In the opening lines of the Aeneid, Juno comes to Aeolus and asks him to set free his winds, in order to create a storm which will sink the Trojans' ships.
Here Aeolus is king and here in a vast cavern he keeps in subjection the brawling winds and howling storms, chained and bridled in their prison. They murmur in loud protest round bolted gates in the mountainside while Aeolus sits in his high citadel, holding his sceptre, soothing their spirits and tempering their angry passions. But for him they would catch up the sea, the earth and the deeps of the sky and sweep them along through space. In fear of this, the all powerful father banished them to these black caverns with massive mountains heaped over them, and gave them a fixed charter, a king who knew how to hold them in check or, when ordered, to let them run with free rein...
To Juno's request, Aeolus answers, "Your task, O queen, is to decide your wishes; my duty is to carry out your orders. It is thanks to you that I rule this little kingdom and enjoy this sceptre and the blessing of Jupiter. Through you I have a couch to lie on at the feasts of the gods, and my power over cloud and storm comes from you.'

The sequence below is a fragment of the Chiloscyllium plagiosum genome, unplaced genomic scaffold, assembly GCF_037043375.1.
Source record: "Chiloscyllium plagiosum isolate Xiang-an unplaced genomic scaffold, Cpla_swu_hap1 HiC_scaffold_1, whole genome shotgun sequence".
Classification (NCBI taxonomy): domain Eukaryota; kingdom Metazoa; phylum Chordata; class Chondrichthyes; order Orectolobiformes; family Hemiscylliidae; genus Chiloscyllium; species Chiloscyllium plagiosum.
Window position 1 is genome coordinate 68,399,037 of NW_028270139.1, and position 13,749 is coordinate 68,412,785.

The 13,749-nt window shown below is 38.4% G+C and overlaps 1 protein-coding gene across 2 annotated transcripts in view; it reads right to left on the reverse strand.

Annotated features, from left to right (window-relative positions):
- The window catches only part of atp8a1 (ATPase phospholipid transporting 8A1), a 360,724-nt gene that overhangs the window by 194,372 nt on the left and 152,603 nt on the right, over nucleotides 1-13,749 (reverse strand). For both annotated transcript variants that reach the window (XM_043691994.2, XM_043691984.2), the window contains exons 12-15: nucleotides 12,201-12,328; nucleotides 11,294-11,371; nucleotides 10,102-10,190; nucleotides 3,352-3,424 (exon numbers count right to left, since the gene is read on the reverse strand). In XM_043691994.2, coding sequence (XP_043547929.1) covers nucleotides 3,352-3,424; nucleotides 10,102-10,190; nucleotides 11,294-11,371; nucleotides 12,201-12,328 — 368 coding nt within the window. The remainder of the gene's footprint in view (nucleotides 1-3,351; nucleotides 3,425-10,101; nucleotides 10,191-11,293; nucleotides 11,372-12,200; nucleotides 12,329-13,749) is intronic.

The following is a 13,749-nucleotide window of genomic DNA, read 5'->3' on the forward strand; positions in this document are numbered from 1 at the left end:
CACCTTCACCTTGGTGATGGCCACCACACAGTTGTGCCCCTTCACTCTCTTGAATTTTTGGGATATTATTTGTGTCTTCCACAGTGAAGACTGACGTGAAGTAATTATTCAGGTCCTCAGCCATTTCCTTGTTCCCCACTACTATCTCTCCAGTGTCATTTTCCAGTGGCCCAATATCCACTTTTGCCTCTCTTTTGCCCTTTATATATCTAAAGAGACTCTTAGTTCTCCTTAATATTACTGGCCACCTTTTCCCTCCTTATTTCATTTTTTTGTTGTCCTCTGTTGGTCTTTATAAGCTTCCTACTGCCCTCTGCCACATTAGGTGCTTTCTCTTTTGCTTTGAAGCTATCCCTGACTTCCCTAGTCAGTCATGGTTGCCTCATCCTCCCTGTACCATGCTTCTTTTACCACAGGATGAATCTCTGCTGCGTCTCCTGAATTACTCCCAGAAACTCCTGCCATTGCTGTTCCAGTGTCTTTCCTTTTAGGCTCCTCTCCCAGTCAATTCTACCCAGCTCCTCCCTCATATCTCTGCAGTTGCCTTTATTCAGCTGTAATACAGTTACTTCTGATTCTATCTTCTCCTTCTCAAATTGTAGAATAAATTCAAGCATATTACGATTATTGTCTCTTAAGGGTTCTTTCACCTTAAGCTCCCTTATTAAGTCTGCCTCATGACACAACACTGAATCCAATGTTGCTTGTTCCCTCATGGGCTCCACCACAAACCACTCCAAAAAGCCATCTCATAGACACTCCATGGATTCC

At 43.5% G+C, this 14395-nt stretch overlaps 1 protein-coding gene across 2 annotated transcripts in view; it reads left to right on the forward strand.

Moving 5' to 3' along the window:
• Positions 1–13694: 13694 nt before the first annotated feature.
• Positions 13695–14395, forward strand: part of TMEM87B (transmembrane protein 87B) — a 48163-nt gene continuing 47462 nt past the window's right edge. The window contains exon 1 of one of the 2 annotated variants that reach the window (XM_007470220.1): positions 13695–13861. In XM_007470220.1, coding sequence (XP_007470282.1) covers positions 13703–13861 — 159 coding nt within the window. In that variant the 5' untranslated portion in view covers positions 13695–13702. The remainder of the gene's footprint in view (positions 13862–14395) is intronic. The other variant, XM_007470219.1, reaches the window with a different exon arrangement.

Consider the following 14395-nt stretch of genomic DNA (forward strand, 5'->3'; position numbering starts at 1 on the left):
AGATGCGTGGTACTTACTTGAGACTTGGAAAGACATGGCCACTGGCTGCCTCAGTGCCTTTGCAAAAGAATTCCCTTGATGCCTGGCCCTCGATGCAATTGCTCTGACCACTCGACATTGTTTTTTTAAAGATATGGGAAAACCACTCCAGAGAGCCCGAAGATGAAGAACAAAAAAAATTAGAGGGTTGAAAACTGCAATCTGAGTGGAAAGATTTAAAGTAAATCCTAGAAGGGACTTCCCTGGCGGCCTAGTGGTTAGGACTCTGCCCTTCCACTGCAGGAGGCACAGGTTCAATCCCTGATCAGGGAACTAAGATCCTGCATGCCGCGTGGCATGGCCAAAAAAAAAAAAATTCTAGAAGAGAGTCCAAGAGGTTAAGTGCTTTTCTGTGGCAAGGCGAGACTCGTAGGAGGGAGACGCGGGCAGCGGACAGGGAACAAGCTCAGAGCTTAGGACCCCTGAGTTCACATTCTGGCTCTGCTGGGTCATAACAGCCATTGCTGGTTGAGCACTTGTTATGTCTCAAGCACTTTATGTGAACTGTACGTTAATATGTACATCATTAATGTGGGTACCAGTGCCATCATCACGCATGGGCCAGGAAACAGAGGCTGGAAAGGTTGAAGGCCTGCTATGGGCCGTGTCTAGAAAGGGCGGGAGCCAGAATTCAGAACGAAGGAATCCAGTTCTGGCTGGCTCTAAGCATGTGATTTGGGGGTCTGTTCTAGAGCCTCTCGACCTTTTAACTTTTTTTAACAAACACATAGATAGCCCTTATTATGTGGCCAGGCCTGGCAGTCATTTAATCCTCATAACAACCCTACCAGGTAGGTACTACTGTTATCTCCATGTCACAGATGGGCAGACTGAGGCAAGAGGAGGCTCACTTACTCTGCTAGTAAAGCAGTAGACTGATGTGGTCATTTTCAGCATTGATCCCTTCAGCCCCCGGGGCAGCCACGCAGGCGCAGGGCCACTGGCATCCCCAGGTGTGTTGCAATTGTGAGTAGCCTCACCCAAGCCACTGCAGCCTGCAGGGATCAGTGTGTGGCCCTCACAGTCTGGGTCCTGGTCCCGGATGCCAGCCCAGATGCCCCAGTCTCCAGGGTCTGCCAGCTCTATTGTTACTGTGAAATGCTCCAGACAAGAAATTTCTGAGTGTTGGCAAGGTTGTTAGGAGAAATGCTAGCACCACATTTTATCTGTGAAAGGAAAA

At these words he struck the side of the hollow mountain with the butt of his spear and the winds seemed to form a column and pour out through an open gate to blow a hurricane over the whole earth. The east wind and the south and the south-west with its squalls all fell upon the sea at once, whipping it up from its bottom-most depths and rolling huge waves towards its shores. Men shouted, ropes screamed, clouds suddenly blotted out the light of the sky from the eyes of the Trojans and black night brooded ove the sea as the heavens thundered and lightning flashed again and again across the sky.